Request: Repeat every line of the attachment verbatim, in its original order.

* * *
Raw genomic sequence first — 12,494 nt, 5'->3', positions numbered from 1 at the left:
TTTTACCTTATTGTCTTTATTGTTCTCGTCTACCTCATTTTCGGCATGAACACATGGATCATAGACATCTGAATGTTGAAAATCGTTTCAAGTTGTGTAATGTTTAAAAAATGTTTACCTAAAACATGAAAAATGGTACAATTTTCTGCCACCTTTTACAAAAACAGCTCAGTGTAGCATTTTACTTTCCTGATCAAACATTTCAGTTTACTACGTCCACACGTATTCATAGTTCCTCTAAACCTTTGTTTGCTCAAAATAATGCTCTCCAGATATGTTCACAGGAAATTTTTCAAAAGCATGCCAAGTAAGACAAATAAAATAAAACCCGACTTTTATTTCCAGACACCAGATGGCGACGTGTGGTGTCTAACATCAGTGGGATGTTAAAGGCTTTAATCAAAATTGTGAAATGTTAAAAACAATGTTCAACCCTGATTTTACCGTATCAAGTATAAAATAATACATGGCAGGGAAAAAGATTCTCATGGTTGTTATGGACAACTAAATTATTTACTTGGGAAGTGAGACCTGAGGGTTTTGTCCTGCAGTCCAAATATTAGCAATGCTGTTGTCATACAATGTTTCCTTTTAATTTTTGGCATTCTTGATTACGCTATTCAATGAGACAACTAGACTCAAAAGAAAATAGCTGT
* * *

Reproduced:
Raw genomic sequence first — 12,494 nt, 5'->3', positions numbered from 1 at the left:
TTTTACCTTATTGTCTTTATTGTTCTCGTCTACCTCATTTTCGGCATGAACACATGGATCATAGACATCTGAATGTTGAAAATCGTTTCAAGTTGTGTAATGTTTAAAAAATGTTTACCTAAAACATGAAAAATGGTACAATTTTCTGCCACCTTTTACAAAAACAGCTCAGTGTAGCATTTTACTTTCCTGATCAAACATTTCAGTTTACTACGTCCACACGTATTCATAGTTCCTCTAAACCTTTGTTTGCTCAAAATAATGCTCTCCAGATATGTTCACAGGAAATTTTTCAAAAGCATGCCAAGTAAGACAAATAAAATAAAACCCGACTTTTATTTCCAGACACCAGATGGCGACGTGTGGTGTCTAACATCAGTGGGATGTTAAAGGCTTTAATCAAAATTGTGAAATGTTAAAAACAATGTTCAACCCTGATTTTACCGTATCAAGTATAAAATAATACATGGCAGGGAAAAAGATTCTCATGGTTGTTATGGACAACTAAATTATTTACTTGGGAAGTGAGACCTGAGGGTTTTGTCCTGCAGTCCAAATATTAGCAATGCTGTTGTCATACAATGTTTCCTTTTAATTTTTGGCATTCTTGATTACGCTATTCAATGAGACAACTAGACTCAAAAGAAAATAGCTGT